Help me understand SQL Server 2005 various iterations

Okay, I know absolutely NOTHING about SQL Server, but mandates by the state of Texas require use of a program that requires SQL Server 2000/2005 Standard Edition. The problem is there are about 4 different flavors...
This will be installed on a Dell Poweredge 4400 server with dual XeonlllEB processors. The server OS is Windows Server 2003 R2. There will be five teachers that will access the mandated software.

My questions are>>> Which version of SQL Server wiould best fit my needs, AND I assume there is licensing involved with SQL server on top of what I have in place for Server 2003 R2. SO I would need one license to install the SQL software, but what about CALs?

Thanks as always!
jojo0508Asked:
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Chris MangusDatabase AdministratorCommented:
Standard *is* the edition.  There are also Enterprise, Developer, and Express editions.

For your requirements, it sounds like SQL 2005 Standard Edition would work but it's hard to say because you haven't said much about the usage.  What does the application vendor recommend?

Yes, you will need a license for your SQL Server as well as CAL's for each of your clients.
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jojo0508Author Commented:
Wow! Thanks for the quick response! I can use either SQL Server2000 or 2005 Standard or Enterprise Edition. I have decided that 2005 Standard is the way I want to go. I guess I should have used another descriptor, though what I mean is: there is SQL Server Standard Edition 2005 IA64; SQL Server Standard Edition 2005 IA64 1Processor License; SQL Server Standard Edition 2005 Win 32;  SQL Server Standard Edition 2005 Win32 1 Processor License; SQL Server Standard Edition 2005 x64 and SQL Server Standard Edition 2005 x64 1 Processor License... I don't have the faintest Idea, although my gut feeling is that I shouldn't need anything 64bit... the mandated software is 32 bit.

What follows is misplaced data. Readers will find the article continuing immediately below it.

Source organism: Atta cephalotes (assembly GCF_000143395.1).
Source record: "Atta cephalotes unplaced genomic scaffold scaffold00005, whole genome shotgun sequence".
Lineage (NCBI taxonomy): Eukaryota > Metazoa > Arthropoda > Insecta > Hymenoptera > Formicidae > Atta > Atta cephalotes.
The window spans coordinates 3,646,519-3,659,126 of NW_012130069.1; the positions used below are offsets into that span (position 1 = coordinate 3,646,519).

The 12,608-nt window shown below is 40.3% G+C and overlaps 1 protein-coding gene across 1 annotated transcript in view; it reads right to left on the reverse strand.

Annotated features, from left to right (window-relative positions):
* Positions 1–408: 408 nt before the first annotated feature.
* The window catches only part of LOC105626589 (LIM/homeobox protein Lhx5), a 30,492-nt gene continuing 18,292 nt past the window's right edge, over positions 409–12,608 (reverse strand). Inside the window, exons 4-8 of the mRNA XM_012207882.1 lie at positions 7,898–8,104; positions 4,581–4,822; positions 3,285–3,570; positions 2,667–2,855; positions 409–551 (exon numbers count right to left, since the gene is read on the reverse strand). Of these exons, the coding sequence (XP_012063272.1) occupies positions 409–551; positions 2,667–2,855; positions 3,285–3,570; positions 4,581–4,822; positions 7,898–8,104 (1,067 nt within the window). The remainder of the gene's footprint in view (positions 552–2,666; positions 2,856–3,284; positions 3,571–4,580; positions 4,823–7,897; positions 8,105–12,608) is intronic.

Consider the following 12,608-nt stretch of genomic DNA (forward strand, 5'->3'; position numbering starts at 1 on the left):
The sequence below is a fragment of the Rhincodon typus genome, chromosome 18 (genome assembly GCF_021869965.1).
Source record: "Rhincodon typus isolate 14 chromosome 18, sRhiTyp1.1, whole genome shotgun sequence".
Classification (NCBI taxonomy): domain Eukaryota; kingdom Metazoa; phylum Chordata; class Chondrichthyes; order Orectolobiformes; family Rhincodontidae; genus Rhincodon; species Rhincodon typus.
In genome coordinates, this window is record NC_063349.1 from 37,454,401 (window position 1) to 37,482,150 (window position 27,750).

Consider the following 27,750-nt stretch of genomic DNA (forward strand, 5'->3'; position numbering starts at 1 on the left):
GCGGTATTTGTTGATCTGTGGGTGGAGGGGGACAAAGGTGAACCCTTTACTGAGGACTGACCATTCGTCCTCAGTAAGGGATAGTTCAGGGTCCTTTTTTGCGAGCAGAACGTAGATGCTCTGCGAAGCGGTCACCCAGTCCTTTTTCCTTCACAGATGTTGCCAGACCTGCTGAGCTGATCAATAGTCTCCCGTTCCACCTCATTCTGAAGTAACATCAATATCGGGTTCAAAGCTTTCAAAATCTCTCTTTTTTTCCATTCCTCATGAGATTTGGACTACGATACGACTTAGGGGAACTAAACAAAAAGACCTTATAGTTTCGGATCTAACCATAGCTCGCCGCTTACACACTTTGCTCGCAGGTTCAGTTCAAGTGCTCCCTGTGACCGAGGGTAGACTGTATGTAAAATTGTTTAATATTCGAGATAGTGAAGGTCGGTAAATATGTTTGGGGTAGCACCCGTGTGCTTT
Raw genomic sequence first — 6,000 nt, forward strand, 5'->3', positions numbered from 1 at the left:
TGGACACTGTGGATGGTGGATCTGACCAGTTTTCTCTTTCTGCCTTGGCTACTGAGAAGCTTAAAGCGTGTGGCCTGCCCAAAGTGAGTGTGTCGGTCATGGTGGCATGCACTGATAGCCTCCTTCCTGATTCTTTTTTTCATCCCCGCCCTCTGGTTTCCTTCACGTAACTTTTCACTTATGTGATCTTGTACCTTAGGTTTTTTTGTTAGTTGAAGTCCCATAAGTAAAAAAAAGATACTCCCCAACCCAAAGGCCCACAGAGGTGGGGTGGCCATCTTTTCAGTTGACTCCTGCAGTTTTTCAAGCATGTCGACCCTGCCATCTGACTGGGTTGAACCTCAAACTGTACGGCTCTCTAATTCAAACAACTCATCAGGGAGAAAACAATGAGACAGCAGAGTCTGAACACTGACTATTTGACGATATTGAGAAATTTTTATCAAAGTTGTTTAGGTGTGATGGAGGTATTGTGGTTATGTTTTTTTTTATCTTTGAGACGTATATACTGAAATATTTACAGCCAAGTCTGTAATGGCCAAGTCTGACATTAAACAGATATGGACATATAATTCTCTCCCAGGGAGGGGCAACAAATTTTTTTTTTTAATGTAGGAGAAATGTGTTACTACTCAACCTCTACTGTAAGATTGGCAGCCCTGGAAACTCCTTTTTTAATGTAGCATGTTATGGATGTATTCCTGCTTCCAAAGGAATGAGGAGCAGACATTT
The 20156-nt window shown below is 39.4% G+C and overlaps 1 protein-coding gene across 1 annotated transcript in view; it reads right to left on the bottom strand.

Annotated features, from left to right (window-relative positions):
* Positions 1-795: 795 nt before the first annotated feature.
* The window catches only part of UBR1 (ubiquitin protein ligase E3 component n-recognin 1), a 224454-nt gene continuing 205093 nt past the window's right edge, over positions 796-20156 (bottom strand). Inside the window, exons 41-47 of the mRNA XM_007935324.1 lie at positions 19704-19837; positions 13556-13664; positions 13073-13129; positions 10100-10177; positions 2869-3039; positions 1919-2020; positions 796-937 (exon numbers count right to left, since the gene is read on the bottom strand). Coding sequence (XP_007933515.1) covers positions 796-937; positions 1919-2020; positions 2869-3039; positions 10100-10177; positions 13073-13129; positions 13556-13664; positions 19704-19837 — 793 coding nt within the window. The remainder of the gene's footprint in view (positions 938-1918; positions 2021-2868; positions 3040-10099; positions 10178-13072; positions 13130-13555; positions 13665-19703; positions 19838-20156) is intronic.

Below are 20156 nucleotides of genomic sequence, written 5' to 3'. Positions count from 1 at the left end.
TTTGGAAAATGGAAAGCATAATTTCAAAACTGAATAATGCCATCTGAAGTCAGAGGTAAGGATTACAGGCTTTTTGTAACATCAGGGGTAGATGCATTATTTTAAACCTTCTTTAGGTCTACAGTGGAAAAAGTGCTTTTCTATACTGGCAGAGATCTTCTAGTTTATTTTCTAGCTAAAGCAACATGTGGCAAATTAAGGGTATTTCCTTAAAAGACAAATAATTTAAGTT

About CALs, do I need device or user CALs or both. If only 5 machines are going to have the software client installed, can anyo
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Chris MangusDatabase AdministratorCommented:
If the mandated software is 32 bit then certainly, use it.  Enterprise Edition is likely far more than you need and quite a bit more expensive too.  Per processor licensing is also quite a bit more expensive than per seat licensing.

I mainly use user CALs but if you have 5 computers with varying users on them then device CALs would probably make more sense.
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jojo0508Author Commented:
"Per processor licensing"...I thought that would refer to the number of processors on the server??? And I don't understand why it is so much more expensive. But it sounds like you would advise going with SQL SVR Standard Edition 2005 Win 32, NOT the Win32 1 Processor...

And I appreciate knowing that I have been paying for CALs I didn't need that I purchased with my Server 2003 R2.

I'll up your points for being such a pain.
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Chris MangusDatabase AdministratorCommented:
Per processor is more expensive because it allows you unlimited usage without having to buy CALs.
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David ToddSenior DBACommented:
Hi,

Couple of quick general points

 - per processor licencing tends to be cost effective at around 50 seats.

 - dont forget workgroup edition, which is lower functionality than standard edition, so should be slightly cheaper.

Cheers
  David
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jojo0508Author Commented:
Thanks for being here with information I needed in hurry. You have really helped relieve some anxiety over this situation. I'll up the points to 150 when I find the spot to do that! Thanks again...
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Microsoft SQL Server 2005

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